I grab a huge anthology of poetry off my desk and climb back into bed. The book is a monolith, printed on those thin Bible pages. After tea, we all went to Blackwell’s (coolest bookstore in the world) and picked up some of the texts that Jamie Davenport recommended for the term. Tom, who isn’t even in our program, bought all the books, too. Unlike Maggie and Charlie, who just have a certain air about them, I can tell Tom doesn’t come from money (besides the fact that Maggie paid for his tea). His accent is different from theirs, “oohs” instead of “uhs,” “boos” instead of “bus.” He had mentioned that his dad owns a shop—“knickknacks, odds and ends.” A dad who pulled his patronage somewhere between maths and classics and begs Tom to come home so he can retire. Tom named at least three part-time jobs in addition to the tutoring—admin, shelving at the Bod, even coding for the university website. There’s something timeless about him, as if, in the entire history of Oxford, there has always been a Tom, living in a closet of books, bicycling though the city in all weather, sneaking into lectures he doesn’t belong in, changing courses a year shy of completing them.

Charlie, too, seems iconically Oxford to me. I have no idea where he might hail from or, as my mother would say, who “his people are.” He likely just appeared as an infant in a basket of reeds at the Magdalen gates to be molded by Hugh and Eugenia, forged by the ghost of Oscar Wilde.

Maggie mentioned a father who clearly has something to do with banking and a mother who recently moved to France. She boarded somewhere Swiss-sounding for high school (or secondary school), mentioned doing theater in undergrad (though I can’t imagine timid, baby-voiced Maggie treading the boards), and is obsessed with Thomas Hardy.

Now, tucked under my covers, I leaf through the poetry anthology, hoping something jumps out at me. Davenport asked us to describe how a poem makes us feel, so I do a quick scan for the words “feel” or “feeling” or “emotion,” just as a starting point. My eye stops on Elizabeth Barrett Browning’s “A Man’s Requirements” and I begin to read.

Love me Sweet, with all thou art,

Feeling, thinking, seeing;

Love me in the lightest part,

Love me in full being.

It goes on to enumerate all the ways in which a man requires a woman to love him. Mentally, spiritually, eternally, completely, whatever. Then it takes a turn:

Thus, if thou wilt prove me, Dear,

Woman’s love no fable.

I will love thee—half a year—

As a man is able.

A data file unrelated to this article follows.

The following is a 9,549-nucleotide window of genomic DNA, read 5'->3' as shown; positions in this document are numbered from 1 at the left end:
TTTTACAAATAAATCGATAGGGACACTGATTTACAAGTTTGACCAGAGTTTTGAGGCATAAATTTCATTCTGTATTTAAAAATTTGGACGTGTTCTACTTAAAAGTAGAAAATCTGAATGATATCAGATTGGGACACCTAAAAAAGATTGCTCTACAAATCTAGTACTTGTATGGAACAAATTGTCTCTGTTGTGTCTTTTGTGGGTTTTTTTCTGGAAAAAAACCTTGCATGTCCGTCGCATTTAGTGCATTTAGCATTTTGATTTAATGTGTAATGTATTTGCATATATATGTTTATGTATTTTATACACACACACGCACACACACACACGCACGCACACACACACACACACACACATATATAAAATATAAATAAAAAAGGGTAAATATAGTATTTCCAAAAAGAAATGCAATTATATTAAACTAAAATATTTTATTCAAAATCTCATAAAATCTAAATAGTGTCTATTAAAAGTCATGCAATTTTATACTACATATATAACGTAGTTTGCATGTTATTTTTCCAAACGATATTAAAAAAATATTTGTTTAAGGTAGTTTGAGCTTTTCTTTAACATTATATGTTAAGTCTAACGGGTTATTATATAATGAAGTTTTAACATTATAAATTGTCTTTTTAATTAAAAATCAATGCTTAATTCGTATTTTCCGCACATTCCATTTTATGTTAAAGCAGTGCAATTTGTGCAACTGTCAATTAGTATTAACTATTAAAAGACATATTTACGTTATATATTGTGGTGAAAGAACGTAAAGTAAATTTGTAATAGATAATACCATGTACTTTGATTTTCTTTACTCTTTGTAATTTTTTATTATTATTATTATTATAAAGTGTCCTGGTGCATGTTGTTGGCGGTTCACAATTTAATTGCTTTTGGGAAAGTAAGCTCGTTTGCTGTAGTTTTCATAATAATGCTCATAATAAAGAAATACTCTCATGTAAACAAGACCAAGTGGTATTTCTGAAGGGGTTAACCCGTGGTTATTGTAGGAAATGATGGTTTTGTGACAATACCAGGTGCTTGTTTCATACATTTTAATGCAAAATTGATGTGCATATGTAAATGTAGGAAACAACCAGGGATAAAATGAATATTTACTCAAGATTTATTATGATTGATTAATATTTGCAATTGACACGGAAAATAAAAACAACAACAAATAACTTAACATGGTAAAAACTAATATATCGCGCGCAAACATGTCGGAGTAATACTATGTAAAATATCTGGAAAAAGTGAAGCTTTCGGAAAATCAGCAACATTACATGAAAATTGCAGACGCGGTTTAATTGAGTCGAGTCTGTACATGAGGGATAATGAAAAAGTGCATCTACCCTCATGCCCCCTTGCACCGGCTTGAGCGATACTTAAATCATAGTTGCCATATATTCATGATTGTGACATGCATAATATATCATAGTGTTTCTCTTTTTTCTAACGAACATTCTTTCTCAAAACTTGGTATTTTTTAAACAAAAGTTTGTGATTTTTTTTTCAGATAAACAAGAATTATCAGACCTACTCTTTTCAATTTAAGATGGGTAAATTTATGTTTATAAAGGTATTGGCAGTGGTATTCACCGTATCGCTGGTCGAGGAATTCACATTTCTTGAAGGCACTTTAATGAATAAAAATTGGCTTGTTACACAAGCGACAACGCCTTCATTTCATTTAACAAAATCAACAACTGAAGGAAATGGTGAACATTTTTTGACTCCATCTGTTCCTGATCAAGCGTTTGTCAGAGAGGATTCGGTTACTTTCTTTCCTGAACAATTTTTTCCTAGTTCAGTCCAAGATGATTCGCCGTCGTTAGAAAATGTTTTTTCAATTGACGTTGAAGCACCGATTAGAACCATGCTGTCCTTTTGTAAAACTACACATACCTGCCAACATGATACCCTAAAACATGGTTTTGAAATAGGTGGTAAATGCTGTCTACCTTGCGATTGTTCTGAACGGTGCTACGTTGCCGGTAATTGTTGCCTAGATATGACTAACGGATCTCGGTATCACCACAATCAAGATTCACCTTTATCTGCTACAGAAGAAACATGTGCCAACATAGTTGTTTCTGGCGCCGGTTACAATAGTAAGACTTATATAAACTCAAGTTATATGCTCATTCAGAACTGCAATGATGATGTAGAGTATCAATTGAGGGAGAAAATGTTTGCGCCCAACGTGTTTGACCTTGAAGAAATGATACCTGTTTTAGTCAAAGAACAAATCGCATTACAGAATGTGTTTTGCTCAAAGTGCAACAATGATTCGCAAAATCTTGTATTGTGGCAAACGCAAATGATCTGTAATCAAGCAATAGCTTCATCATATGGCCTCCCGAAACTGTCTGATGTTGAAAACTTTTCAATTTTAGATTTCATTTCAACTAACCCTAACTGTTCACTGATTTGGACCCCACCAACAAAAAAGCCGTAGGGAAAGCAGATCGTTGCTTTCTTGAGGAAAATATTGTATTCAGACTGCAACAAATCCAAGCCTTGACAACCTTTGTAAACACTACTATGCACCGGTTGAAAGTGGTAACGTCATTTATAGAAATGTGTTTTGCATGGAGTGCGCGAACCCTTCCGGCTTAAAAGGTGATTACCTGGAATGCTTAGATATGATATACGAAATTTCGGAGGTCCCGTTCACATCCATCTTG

Damn, EBB. Telling it like it is, like it’s apparently always been, all the way back in 1846.

I have my poem. Even better that it basically describes the person who assigned the essay. Do with that what you will, Davenport.

Two hours later, I have five pages of double-spaced, twelve-point Times New Roman, elucidating everything this poem represents. I dig my notebook out of my bag, find the page where I wrote down Jamie Davenport’s e-mail address, and type it into a new message window. There are three more e-mails from my mother in my in-box. Later. I attach the assignment and then pause over what to write in the body of the e-mail. I settle for:

Prof. Davenport,

Attached, find the essay you requested.



I consider adding “from Ohio,” but I don’t want him to think we have an inside joke. As the whoosh sound carries my essay across town to wherever Jamie Davenport is, I turn my attention to my mother’s e-mails.

I saw Marni Hopkins in the store today and did you know that Bradley is doing graduate school at some place in Spain? Maybe you two

I preemptively delete it.

Next e-mail:

Hi honey why haven’t you called yet? Just check in when you have a moment. You know Marni was very impressed that you got into Oxford. She showed me a picture of Bradley. I think his ears


Last e-mail:

Why does my computer do that color wheel spinning thing. What did you tell me to do the last time this happened?

I fire back immediately:

Restart it.

I sit back and stare at my computer. I could Skype her. It would be, what, five P.M. there? The e-mails came in an hour ago, I know she’s around. But I really don’t have anything to say.

Well, okay, I did get a bike, and found the Happy Cod, and I have a scout, and a Hugh the Porter, and I made friends, and I had a class, and there were scones. Not to mention a dream job.

But let’s not forget that I called my unbeknownst-to-me professor an asshole (to his face), won’t be studying with Styan, and have concluded that I’m not academically competitive here and will probably end up embarrassing not just myself, but also the Rhodes Foundation.

A lot has happened since my passport was stamped. I take a deep breath. It’s okay. I have redeemed myself with this essay. Everything will get back on track. I just don’t want to talk to my mother until it has.

I know her. Much better than she will ever know me.

My mother lives in a constant state of fearful anxiety. She thinks everything is falling apart, all the time, all at once, when there is nothing in her life that could possibly fall apart. She’s had the same job for twenty years, she doesn’t travel, she doesn’t date, the house is paid for, she has two carbon monoxide detectors, she goes to the doctor, like, three times a year, and she avoids any public place where someone might (“you never know, Ella, the world has gone crazy”) have a gun. Literally, unless a sinkhole opens up under her Volvo on her two-mile drive to work, nothing’s going to happen to her.